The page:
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Business Aviation plays a key global role as a personalised mode of transport for business travellers, in-demand specialists and urgently-needed spare parts, as well as an irreplaceable type of transport for ambulance flights. The active business jet fleet currently comprises over 22,000 aircraft. In addition, there are some 15,000 propeller-driven aircraft with turbo prop engines that perform important services in the areas of Business Aviation and aerial work.
It is however not only for its users that Business Aviation plays a role, but also within the aviation industry. Over the last 20 years, it has become an innovation driver from which other aviation sectors benefit. Avionics is the word used for flight-relevant electronics in an aircraft – in other words, all of the communications, navigation and flight guidance equipment. In times past, it was primarily military developments and equipment that set the technological tone for commercial aviation. That has changed. Nowadays, a look at the cockpit of a modern business jet may make some commercial pilots go green with envy – because they will see state-of-the-art avionics there which do not yet feature in commercial aircraft in this form.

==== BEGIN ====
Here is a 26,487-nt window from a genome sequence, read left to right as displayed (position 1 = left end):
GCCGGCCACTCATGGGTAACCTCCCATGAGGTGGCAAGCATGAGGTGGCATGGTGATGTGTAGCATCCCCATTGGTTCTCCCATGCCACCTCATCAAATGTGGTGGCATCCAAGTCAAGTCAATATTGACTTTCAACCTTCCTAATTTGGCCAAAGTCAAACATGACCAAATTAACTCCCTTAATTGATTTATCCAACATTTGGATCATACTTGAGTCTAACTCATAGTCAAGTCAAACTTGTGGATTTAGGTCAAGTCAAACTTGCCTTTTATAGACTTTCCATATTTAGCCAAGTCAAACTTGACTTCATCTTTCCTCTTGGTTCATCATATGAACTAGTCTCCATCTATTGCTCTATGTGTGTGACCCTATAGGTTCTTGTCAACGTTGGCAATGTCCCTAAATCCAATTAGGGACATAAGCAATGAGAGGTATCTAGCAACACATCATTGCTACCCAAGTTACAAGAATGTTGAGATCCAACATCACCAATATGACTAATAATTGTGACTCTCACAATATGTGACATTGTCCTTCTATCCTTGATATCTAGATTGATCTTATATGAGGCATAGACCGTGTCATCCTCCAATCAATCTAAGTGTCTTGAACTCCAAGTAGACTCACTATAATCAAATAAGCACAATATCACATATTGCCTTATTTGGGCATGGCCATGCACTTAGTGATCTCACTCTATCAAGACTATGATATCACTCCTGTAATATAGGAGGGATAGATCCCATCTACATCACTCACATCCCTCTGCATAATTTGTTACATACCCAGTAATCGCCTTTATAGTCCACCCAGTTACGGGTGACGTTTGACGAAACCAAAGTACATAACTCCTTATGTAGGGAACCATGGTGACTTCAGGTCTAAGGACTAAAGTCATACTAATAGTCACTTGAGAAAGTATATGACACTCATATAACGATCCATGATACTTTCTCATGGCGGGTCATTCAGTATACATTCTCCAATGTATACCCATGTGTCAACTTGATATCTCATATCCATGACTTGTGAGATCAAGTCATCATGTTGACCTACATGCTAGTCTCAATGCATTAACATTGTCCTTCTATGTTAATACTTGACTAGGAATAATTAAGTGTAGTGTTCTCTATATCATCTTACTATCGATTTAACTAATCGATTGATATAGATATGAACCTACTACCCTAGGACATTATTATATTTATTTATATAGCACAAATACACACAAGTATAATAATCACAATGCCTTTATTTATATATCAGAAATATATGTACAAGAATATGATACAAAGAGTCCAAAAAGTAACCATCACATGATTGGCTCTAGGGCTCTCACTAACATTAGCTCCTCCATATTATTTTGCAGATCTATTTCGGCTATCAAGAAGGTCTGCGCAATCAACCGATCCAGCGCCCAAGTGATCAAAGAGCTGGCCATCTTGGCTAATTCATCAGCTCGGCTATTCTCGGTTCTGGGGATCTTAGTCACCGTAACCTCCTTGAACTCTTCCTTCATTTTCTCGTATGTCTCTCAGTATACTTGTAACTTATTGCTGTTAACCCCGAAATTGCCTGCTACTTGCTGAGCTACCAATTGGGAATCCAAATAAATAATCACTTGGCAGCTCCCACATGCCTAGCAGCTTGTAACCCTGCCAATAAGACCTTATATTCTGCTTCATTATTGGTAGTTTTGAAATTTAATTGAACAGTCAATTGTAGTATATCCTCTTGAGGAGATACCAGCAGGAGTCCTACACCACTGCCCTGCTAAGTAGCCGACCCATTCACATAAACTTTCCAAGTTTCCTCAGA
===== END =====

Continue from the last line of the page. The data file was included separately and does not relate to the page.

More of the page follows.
In terms of connectivity too, Business Aviation leads the way. It was business people in particular who early on had a need to be reachable, even when travelling. Since they were also prepared to make investments in their aircraft to upgrade accordingly, business jets were already equipped with the internet at a time when the first receivers were only just being developed for commercial aircraft.
At this year’s AERO 2021 the most topical issues will be discussed as part of a special Business Aviation Conference. AERO in Friedrichshafen, taking place this year from 21–24 April, offers its visitors the entire spectrum of general aviation and aerial sports. Business Aviation is a valuable addition to the show.